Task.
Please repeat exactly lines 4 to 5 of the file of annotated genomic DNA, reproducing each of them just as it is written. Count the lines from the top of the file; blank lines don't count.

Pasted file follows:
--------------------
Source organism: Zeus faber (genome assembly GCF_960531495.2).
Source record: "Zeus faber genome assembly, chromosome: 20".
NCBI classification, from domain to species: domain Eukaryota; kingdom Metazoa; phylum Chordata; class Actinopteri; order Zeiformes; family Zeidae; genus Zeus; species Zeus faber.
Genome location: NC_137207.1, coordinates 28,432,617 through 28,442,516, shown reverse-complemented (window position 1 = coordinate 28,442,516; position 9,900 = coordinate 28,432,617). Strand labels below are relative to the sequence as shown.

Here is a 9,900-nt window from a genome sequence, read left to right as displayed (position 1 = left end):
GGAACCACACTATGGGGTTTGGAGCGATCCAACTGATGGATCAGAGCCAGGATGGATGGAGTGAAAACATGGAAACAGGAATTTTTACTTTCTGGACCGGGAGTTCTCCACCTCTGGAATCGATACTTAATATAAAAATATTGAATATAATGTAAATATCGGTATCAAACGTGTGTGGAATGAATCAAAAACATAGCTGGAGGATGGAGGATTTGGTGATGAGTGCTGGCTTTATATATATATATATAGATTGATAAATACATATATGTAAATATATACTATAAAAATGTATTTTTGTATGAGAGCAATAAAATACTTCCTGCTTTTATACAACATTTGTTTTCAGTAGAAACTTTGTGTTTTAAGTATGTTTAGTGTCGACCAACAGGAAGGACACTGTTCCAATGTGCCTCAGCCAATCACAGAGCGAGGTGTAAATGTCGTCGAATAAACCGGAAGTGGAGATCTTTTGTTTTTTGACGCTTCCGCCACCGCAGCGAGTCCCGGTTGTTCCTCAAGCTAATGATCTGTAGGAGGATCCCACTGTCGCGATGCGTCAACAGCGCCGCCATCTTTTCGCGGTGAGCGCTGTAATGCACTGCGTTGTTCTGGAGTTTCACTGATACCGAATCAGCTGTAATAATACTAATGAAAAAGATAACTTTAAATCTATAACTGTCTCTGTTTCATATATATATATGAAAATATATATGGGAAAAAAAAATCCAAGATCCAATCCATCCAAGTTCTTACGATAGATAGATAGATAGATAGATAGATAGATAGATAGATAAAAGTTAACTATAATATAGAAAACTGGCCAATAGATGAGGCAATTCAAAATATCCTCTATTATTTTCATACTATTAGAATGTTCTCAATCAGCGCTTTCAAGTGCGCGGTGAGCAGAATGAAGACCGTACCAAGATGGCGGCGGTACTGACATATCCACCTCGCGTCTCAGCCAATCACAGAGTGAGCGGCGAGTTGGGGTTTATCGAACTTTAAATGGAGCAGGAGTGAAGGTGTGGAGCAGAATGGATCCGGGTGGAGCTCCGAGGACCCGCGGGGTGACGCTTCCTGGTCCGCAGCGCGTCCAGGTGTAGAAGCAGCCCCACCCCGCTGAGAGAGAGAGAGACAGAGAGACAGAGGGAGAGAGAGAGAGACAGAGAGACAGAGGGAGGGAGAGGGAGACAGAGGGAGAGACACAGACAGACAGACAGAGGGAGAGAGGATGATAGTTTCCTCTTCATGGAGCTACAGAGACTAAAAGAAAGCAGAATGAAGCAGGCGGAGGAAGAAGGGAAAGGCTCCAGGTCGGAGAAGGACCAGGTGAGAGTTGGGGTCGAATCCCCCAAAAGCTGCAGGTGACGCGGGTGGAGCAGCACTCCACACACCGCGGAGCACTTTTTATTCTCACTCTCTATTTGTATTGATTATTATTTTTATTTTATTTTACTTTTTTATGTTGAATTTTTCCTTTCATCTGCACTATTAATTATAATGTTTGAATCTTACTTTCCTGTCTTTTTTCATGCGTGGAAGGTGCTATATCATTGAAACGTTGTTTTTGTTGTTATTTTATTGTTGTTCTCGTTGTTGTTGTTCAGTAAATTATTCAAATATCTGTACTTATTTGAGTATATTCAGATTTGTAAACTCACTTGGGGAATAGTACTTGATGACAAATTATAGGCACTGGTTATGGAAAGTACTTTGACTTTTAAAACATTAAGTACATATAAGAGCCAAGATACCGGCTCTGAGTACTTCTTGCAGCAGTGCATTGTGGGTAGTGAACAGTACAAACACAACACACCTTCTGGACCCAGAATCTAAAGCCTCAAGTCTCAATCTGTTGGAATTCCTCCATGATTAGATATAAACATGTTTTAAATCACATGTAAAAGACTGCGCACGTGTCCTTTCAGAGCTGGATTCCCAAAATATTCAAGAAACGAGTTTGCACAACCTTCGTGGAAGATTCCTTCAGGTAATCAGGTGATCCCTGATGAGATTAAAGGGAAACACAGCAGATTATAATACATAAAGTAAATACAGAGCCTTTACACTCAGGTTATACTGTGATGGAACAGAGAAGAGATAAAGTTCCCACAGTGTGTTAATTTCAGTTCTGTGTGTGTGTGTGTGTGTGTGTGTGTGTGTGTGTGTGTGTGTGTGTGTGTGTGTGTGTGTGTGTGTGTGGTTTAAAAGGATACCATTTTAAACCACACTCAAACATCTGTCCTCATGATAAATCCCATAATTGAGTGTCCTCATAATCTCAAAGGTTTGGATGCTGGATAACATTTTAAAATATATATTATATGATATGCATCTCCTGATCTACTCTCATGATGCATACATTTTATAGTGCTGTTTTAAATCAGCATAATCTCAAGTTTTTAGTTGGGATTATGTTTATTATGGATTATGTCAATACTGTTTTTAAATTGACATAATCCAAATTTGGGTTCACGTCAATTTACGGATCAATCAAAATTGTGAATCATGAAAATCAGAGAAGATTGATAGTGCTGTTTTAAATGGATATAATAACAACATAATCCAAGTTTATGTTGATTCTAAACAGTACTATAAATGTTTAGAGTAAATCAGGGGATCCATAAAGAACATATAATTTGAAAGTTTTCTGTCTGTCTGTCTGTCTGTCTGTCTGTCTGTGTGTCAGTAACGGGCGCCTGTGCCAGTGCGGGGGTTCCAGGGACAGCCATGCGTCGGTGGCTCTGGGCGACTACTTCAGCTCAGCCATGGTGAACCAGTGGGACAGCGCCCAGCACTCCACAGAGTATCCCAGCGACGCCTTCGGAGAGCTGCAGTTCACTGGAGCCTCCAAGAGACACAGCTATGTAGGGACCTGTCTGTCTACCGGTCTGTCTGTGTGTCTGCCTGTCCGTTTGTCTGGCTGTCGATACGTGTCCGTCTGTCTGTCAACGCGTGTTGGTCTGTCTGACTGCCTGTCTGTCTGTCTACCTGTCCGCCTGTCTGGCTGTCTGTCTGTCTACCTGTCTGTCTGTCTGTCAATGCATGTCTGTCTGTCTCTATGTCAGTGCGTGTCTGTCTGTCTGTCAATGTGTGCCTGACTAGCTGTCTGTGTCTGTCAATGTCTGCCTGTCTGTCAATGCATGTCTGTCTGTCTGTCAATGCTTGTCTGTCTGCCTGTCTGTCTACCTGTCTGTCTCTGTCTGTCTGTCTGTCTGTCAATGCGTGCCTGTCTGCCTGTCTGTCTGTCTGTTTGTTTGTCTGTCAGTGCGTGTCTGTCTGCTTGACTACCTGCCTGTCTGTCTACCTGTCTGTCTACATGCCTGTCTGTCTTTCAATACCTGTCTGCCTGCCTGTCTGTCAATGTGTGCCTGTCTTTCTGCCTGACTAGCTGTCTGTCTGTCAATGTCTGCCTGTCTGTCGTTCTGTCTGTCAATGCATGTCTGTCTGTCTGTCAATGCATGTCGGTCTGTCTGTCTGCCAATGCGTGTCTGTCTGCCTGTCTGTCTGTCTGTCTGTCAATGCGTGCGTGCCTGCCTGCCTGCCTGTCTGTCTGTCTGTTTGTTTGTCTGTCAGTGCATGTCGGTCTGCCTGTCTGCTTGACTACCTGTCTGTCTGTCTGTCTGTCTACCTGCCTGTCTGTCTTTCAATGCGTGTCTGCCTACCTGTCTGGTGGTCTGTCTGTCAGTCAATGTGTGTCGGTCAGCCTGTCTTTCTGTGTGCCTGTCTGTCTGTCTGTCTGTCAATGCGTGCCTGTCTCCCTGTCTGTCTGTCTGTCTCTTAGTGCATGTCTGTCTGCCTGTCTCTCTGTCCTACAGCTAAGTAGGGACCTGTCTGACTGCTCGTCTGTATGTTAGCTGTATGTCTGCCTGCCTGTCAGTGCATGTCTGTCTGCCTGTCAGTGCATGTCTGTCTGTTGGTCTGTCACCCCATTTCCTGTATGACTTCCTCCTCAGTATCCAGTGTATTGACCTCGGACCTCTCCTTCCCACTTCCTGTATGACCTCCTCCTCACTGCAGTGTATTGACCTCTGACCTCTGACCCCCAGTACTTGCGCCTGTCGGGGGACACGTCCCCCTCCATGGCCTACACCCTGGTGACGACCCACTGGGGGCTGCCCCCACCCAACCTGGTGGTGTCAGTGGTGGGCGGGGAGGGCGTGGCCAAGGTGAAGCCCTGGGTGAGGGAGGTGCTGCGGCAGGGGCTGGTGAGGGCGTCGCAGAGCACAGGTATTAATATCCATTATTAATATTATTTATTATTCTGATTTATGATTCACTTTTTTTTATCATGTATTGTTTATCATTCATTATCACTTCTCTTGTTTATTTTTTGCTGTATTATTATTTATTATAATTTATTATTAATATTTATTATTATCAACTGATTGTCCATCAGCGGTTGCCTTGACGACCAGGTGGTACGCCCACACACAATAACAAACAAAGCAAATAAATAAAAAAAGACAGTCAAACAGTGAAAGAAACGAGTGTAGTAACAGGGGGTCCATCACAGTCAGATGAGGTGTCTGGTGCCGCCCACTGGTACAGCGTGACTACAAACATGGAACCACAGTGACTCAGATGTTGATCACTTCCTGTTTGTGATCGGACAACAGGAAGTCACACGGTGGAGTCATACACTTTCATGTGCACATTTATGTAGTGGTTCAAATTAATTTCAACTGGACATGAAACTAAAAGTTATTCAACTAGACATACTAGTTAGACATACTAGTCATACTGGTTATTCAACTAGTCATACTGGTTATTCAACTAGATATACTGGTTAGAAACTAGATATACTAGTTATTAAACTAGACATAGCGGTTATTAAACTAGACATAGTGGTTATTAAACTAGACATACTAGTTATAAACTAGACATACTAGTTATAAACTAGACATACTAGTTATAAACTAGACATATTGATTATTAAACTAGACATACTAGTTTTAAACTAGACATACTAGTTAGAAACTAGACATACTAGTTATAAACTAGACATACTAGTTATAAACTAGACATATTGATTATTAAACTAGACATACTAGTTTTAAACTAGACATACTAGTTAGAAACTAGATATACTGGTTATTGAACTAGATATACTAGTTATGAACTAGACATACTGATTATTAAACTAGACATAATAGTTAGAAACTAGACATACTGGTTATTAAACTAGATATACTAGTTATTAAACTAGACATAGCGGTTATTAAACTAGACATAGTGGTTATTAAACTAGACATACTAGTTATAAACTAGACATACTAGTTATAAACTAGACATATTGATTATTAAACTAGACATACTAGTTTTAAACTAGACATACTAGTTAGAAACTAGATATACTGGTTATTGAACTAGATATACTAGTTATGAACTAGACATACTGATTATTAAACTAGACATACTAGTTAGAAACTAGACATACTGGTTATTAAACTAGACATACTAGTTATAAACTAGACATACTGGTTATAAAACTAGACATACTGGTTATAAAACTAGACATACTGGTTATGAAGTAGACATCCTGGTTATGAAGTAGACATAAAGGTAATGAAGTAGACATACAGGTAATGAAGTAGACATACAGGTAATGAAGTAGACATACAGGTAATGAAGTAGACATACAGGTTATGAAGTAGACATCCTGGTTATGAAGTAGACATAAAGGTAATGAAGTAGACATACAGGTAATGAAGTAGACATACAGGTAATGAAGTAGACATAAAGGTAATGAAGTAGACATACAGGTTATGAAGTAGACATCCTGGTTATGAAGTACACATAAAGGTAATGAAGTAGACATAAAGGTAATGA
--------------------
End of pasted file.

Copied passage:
Genome location: NC_137207.1, coordinates 28,432,617 through 28,442,516, shown reverse-complemented (window position 1 = coordinate 28,442,516; position 9,900 = coordinate 28,432,617). Strand labels below are relative to the sequence as shown.

Here is a 9,900-nt window from a genome sequence, read left to right as displayed (position 1 = left end):